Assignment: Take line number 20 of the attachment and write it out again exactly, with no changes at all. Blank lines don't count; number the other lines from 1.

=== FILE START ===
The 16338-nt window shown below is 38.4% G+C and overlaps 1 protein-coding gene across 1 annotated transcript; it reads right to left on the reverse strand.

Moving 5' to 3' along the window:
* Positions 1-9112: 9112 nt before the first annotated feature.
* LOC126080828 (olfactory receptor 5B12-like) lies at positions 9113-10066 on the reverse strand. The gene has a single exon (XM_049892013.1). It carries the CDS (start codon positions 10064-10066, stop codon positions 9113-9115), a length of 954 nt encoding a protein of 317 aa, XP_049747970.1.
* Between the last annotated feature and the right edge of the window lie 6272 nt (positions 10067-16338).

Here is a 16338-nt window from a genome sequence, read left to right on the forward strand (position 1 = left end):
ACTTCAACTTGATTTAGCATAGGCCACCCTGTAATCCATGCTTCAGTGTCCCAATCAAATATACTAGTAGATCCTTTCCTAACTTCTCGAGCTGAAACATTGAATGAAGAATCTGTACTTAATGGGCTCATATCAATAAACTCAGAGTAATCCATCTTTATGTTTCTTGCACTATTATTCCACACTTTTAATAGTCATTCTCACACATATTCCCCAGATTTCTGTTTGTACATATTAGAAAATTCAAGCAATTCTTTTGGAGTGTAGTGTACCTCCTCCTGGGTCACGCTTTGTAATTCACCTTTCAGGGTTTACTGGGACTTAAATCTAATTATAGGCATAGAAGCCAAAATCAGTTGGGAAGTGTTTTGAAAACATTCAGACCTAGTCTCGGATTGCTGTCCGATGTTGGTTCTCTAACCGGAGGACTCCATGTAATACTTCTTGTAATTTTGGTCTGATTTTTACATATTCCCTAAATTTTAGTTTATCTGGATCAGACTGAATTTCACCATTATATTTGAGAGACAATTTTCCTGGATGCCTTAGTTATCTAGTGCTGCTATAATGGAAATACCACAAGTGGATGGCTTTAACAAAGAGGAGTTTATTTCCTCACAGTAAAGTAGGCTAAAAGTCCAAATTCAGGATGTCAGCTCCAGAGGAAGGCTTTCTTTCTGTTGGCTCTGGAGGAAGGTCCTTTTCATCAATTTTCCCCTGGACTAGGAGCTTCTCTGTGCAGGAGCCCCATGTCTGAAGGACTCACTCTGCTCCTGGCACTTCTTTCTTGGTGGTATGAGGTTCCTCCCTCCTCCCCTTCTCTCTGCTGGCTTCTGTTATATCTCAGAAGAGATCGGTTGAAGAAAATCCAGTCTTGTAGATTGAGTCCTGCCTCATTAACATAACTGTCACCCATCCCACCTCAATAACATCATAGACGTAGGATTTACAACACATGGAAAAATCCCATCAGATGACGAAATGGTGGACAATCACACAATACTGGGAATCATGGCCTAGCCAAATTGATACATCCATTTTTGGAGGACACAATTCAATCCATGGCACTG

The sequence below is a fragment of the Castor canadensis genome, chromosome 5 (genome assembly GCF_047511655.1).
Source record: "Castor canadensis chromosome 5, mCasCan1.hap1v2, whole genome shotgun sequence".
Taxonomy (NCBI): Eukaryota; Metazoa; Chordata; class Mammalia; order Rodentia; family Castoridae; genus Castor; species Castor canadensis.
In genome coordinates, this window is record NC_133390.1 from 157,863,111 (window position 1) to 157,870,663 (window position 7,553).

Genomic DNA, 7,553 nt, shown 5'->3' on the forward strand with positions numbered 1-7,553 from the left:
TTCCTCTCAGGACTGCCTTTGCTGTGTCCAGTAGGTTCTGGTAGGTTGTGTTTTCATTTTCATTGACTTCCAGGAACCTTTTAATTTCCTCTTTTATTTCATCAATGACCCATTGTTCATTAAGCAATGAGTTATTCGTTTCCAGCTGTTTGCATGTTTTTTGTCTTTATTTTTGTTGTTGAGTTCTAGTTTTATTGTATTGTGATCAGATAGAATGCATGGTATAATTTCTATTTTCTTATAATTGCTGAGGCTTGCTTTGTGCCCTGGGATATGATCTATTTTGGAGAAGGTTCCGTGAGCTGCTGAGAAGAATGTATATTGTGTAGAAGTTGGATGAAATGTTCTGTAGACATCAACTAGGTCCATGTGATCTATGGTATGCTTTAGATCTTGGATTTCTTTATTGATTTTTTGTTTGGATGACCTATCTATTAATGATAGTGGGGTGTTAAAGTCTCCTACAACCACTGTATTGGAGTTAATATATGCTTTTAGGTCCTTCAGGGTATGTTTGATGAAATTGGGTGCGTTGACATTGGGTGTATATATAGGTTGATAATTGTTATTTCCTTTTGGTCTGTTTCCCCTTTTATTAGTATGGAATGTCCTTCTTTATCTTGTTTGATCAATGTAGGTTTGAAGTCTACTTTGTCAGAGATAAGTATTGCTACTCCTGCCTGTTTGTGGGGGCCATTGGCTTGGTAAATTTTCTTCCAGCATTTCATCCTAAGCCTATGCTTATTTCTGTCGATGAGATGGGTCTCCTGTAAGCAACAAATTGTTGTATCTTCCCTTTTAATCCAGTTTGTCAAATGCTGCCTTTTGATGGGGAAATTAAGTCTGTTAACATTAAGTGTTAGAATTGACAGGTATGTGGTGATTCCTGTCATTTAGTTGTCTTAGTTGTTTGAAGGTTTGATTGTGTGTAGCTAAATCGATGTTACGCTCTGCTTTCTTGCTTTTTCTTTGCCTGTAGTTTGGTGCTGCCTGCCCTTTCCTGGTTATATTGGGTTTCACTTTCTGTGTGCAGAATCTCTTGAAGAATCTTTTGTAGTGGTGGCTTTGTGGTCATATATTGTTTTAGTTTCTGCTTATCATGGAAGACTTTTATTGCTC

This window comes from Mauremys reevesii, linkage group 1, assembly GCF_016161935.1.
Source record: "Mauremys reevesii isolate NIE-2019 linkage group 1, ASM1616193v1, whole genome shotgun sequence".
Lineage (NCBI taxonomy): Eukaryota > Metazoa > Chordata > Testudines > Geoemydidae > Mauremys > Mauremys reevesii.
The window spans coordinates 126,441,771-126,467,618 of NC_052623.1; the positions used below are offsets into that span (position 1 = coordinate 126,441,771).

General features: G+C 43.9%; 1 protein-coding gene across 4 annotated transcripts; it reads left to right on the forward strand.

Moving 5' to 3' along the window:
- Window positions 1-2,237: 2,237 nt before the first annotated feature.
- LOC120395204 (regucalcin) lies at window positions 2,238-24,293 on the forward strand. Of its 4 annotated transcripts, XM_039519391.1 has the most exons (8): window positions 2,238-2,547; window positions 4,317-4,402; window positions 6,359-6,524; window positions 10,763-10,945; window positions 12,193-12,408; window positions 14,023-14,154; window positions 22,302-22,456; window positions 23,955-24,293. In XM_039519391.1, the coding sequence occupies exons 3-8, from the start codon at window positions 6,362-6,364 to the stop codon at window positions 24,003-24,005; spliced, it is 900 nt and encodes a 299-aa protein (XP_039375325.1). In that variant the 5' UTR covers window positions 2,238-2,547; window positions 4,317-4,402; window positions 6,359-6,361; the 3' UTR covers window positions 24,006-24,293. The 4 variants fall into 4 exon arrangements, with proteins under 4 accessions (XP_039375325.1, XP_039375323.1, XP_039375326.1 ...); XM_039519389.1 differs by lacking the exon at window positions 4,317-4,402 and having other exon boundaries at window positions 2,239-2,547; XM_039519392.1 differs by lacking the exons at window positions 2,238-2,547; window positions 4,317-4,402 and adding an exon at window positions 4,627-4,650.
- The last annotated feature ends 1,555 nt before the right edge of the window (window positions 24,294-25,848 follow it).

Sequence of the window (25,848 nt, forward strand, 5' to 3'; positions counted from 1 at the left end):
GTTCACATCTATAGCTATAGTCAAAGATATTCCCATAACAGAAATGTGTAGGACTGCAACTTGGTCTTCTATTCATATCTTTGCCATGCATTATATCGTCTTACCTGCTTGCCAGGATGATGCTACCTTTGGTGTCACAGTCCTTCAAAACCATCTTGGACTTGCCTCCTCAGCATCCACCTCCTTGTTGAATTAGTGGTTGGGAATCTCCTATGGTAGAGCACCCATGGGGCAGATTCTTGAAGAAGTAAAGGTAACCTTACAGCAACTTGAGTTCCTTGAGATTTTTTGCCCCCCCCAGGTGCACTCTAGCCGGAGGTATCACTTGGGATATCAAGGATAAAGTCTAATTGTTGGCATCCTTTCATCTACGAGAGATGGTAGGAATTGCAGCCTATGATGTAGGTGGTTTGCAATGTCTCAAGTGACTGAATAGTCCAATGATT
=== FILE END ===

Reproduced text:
- Window positions 1-2,237: 2,237 nt before the first annotated feature.